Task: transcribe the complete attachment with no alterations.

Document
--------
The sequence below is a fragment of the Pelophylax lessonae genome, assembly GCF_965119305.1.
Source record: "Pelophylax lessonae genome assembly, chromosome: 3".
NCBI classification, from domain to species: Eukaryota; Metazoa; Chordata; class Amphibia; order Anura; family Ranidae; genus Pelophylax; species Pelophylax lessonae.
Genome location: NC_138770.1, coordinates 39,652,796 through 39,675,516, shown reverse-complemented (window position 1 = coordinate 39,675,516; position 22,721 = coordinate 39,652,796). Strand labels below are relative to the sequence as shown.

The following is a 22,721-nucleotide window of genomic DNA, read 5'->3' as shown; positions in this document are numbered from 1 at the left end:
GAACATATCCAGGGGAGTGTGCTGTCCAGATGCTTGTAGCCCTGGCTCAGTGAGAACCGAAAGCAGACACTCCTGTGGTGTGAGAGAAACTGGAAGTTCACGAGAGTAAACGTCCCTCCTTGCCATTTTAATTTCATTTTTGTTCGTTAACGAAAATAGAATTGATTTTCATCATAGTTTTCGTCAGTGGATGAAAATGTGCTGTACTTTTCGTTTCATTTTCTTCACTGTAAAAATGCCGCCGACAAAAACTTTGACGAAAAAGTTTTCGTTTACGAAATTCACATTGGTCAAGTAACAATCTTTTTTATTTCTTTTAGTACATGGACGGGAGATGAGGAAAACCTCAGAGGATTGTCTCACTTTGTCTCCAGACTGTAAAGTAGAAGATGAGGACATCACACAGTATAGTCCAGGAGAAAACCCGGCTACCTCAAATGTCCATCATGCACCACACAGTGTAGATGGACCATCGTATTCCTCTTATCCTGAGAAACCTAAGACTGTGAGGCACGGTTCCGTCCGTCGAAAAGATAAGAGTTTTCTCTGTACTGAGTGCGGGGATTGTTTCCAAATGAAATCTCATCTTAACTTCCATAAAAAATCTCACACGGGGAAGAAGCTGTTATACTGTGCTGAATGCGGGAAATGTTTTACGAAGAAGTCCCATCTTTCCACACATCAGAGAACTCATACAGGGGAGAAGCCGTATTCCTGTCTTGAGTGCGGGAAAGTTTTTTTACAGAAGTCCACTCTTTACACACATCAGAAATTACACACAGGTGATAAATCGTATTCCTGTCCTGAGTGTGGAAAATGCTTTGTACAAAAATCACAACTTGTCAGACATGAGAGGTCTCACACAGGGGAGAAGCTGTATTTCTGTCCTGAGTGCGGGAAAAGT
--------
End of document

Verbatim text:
The sequence below is a fragment of the Pelophylax lessonae genome, assembly GCF_965119305.1.
Source record: "Pelophylax lessonae genome assembly, chromosome: 3".
NCBI classification, from domain to species: Eukaryota; Metazoa; Chordata; class Amphibia; order Anura; family Ranidae; genus Pelophylax; species Pelophylax lessonae.
Genome location: NC_138770.1, coordinates 39,652,796 through 39,675,516, shown reverse-complemented (window position 1 = coordinate 39,675,516; position 22,721 = coordinate 39,652,796). Strand labels below are relative to the sequence as shown.

The following is a 22,721-nucleotide window of genomic DNA, read 5'->3' as shown; positions in this document are numbered from 1 at the left end:
GAACATATCCAGGGGAGTGTGCTGTCCAGATGCTTGTAGCCCTGGCTCAGTGAGAACCGAAAGCAGACACTCCTGTGGTGTGAGAGAAACTGGAAGTTCACGAGAGTAAACGTCCCTCCTTGCCATTTTAATTTCATTTTTGTTCGTTAACGAAAATAGAATTGATTTTCATCATAGTTTTCGTCAGTGGATGAAAATGTGCTGTACTTTTCGTTTCATTTTCTTCACTGTAAAAATGCCGCCGACAAAAACTTTGACGAAAAAGTTTTCGTTTACGAAATTCACATTGGTCAAGTAACAATCTTTTTTATTTCTTTTAGTACATGGACGGGAGATGAGGAAAACCTCAGAGGATTGTCTCACTTTGTCTCCAGACTGTAAAGTAGAAGATGAGGACATCACACAGTATAGTCCAGGAGAAAACCCGGCTACCTCAAATGTCCATCATGCACCACACAGTGTAGATGGACCATCGTATTCCTCTTATCCTGAGAAACCTAAGACTGTGAGGCACGGTTCCGTCCGTCGAAAAGATAAGAGTTTTCTCTGTACTGAGTGCGGGGATTGTTTCCAAATGAAATCTCATCTTAACTTCCATAAAAAATCTCACACGGGGAAGAAGCTGTTATACTGTGCTGAATGCGGGAAATGTTTTACGAAGAAGTCCCATCTTTCCACACATCAGAGAACTCATACAGGGGAGAAGCCGTATTCCTGTCTTGAGTGCGGGAAAGTTTTTTTACAGAAGTCCACTCTTTACACACATCAGAAATTACACACAGGTGATAAATCGTATTCCTGTCCTGAGTGTGGAAAATGCTTTGTACAAAAATCACAACTTGTCAGACATGAGAGGTCTCACACAGGGGAGAAGCTGTATTTCTGTCCTGAGTGCGGGAAAAGT